The electronic eyeglasses that could replace bifocals
Bespectacled Americans who rely on bifocal or progressive lenses may soon get a new view on life. This June, PixelOptics of Roanoke, Va., plans to introduce a line of electronic eyeglasses, called emPower, that allows wearers to effortlessly switch between prescriptions for reading and distance viewing. Here, a guide to the new technology:
How do these glasses work?
Their parts are reminiscent of those found in iPods, says Anne Eisenberg in The New York Times. The lenses "feature a thin layer of liquid crystal sandwiched between two layers of plastic," says Catherine Clifford at CNNMoney. When zapped with a jolt of electricity, the crystals change their alignment to affect how the lenses reflect light. Wearers can simply tilt their head downward or manually press the frames to activate that change. The toggling function will work for two to three days after each six- to eight-hour battery charge.
Why is this necessary?
The reading portion of traditional bifocal lenses "blur objects more than an arm’s length away," says Eisenberg in The New York Times, meaning that they can distort the view when looking down at the ground, stepping off a curb, climbing a staircase, or even swinging at a golf ball. In 2010, more than 20 million sets of progressive lenses and more than 16 million bifocals were sold in the U.S.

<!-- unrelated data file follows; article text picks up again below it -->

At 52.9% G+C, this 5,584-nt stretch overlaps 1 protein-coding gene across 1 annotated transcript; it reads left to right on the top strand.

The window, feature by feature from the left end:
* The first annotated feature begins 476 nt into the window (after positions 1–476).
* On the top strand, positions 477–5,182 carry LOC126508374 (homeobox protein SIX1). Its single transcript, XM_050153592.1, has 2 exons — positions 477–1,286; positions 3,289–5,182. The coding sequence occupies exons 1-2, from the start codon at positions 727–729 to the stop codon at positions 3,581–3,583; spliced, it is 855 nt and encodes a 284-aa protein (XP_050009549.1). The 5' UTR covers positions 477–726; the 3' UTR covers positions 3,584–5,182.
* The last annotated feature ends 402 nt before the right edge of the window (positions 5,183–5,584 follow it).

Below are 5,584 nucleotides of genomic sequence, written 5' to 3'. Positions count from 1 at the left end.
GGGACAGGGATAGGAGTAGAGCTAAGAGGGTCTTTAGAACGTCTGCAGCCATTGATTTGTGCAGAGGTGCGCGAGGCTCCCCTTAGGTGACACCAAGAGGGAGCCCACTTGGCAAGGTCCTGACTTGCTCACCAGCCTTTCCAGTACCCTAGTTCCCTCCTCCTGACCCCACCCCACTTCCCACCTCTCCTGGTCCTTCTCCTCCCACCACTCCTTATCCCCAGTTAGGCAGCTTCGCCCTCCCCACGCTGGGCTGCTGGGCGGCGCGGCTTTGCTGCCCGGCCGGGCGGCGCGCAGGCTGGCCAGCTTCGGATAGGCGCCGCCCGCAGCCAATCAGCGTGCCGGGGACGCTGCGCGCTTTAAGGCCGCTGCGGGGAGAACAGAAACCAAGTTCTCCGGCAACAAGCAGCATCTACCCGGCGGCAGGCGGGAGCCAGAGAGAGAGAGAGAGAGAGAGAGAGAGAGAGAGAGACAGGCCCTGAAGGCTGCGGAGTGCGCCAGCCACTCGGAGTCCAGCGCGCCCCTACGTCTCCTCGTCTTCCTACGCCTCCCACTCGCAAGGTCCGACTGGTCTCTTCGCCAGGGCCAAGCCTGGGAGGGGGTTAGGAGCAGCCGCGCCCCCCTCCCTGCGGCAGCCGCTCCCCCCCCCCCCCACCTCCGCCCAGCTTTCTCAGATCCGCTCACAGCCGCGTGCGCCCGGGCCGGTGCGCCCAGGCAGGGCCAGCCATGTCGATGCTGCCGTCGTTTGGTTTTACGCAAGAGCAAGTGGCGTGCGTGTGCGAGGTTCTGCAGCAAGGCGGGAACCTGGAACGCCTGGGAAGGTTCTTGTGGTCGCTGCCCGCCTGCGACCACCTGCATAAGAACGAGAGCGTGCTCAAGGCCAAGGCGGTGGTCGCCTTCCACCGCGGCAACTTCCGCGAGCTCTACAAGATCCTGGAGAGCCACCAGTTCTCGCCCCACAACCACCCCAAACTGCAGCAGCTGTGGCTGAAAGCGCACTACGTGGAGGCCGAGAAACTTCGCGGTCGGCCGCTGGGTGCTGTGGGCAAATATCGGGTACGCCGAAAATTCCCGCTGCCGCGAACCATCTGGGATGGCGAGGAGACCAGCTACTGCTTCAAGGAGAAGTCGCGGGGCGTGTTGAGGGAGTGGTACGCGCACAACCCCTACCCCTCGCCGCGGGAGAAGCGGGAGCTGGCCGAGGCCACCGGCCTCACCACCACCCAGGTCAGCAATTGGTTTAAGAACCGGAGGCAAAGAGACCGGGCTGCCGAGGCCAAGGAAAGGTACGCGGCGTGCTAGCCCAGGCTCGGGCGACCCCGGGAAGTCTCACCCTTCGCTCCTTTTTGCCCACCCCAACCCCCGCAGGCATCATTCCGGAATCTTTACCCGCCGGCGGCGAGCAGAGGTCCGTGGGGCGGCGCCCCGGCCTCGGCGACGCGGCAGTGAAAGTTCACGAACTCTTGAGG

How long have these high-tech specs been in development?
The process took about 12 years and involved some 275 patents.
Where will they be available?
The emPower glasses "will be distributed through a network of local eyewear professionals," according to Clifford at CNNMoney. The company will roll them out regionally, starting in Virginia and North Carolina, this summer.
How much will they cost?
Considerably more than a basic pair of glasses. The individual retailers will set their own markups, but Blum says the price tag will be between $1,000 and $1,250 a pair. That includes the frames, lenses, coatings, and charger. Still, even at that price, these glasses "can be a convenient alternative for those with qualms over corrective surgery with lasers," says Paul Eng at The Consumerist.